Tonight’s Panorama on BBC1 here in the UK has the fair and balanced title ‘ Wi-Fi: a warning signal’ and is introduced on the BBC website as follows:
Britain is in the grip of a Wi-Fi revolution with offices, homes and classrooms going wireless – but there is concern the technology could carry health risks.
The Government insists Wi-Fi is safe, but a Panorama investigation shows that radio frequency radiation levels in some schools are up to three times the level found in the main beam of intensity from mobile phone masts.
It’s depressing to see this sort of scaremongering, especially as I’ve just heard Radio 4’s Today say that wifi networks ‘can give out more radiation than mobile phone masts’ with no context. As I’ve already pointed out, there’s no evidence of problems, there’s no mechanism that would lead us to think there are going to be problems, and apart from claims from people who say that they are magically sensitive to wifi – and yet seem not to notice TV or radio signals coursing through their bodies – there is no reason to limit the use of wifi.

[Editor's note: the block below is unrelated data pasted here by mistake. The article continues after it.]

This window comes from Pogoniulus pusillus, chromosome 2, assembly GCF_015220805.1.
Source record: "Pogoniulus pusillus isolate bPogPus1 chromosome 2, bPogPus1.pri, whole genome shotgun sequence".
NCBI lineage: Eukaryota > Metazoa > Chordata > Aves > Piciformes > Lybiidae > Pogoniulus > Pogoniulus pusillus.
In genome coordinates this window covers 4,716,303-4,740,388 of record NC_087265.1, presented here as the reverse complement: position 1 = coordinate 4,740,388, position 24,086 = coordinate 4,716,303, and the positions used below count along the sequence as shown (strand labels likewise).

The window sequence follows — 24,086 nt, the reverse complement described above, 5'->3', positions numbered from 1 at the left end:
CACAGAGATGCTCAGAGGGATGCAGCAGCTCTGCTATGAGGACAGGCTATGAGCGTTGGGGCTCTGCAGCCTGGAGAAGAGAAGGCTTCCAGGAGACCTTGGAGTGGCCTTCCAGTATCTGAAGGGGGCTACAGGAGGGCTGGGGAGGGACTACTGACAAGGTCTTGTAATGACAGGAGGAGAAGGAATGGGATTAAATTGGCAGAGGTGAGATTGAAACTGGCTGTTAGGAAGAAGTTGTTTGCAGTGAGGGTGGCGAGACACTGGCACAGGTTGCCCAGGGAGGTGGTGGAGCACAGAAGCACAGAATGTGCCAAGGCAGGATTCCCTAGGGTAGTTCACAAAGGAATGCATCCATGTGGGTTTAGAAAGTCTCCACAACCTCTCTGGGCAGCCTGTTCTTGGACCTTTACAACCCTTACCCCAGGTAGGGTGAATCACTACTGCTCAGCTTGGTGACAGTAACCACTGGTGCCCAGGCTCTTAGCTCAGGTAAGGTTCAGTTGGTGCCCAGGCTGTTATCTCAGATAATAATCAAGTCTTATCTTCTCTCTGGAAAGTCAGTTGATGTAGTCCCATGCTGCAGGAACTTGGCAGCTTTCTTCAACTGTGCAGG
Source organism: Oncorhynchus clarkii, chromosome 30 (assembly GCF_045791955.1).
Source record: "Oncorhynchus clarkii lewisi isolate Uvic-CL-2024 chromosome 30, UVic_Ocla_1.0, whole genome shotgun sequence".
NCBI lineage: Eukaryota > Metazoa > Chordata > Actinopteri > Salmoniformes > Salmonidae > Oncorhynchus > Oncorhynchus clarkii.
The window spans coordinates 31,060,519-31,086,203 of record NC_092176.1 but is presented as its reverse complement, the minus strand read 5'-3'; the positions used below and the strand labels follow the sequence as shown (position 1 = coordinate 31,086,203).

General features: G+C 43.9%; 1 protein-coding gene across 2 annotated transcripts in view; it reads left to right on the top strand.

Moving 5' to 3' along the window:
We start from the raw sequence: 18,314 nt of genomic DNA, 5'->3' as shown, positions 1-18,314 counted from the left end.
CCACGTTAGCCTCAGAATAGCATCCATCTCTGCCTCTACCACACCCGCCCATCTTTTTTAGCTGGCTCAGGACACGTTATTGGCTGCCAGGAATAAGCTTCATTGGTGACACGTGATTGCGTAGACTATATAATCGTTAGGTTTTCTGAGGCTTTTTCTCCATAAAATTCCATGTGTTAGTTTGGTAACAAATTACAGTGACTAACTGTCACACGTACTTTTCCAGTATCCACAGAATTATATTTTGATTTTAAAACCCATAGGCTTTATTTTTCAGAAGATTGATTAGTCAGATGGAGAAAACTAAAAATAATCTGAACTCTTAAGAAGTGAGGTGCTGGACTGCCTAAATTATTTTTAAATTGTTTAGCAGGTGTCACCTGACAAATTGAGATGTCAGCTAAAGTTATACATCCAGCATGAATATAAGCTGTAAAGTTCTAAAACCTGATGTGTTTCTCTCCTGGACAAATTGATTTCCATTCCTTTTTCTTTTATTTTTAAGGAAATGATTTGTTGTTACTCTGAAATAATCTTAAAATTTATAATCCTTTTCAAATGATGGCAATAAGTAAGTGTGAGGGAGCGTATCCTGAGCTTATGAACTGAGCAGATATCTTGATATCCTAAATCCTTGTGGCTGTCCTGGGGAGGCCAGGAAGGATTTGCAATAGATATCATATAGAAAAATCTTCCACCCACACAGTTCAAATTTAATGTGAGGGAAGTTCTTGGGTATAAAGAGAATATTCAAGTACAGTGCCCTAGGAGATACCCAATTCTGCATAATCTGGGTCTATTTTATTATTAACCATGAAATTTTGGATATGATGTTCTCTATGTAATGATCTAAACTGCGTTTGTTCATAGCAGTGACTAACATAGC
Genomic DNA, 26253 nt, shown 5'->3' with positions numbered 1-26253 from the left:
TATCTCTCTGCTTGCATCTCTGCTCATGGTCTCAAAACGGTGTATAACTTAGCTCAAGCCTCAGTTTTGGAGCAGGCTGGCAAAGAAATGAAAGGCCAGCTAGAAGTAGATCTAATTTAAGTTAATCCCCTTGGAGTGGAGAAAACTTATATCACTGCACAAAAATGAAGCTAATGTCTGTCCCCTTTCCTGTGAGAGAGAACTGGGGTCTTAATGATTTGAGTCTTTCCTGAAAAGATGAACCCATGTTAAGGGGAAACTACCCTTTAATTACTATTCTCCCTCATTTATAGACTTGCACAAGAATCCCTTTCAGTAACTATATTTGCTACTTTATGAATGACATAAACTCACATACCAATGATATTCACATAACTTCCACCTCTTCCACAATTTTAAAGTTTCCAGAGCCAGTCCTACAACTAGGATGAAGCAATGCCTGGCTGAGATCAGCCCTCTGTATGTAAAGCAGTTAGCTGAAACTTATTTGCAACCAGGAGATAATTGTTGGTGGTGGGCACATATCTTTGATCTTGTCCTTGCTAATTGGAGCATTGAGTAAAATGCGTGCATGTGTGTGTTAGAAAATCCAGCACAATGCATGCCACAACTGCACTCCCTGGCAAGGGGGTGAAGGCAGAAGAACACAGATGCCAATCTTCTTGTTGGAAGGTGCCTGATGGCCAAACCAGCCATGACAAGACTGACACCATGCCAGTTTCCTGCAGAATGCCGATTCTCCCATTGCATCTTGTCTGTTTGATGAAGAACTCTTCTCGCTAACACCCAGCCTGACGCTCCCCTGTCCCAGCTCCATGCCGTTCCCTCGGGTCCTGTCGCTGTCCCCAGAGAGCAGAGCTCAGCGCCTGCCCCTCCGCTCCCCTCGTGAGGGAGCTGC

But of course it’s a new technology that can’t be proven to be safe, largely because nothing can be proven to be safe, and appeals to the sort of scientifically illiterate campaigners and journalists who like attention and ratings. As The Guardian points out, the programme’s methodology is scientifically unsound and misleading.
Why don’t they turn their attention to something that has really killed people, like dihydrogen monoxide:
Research conducted by award-winning U.S. scientist Nathan Zohner concluded that roughly 86 percent of the population supports a ban on dihydrogen monoxide. Although his results are preliminary, Zohner believes people need to pay closer attention to the information presented to them regarding Dihydrogen Monoxide. He adds that if more people knew the truth about DHMO then studies like the one he conducted would not be necessary.
Yet we don’t see Panorama investigations into this potentially lethal chemical.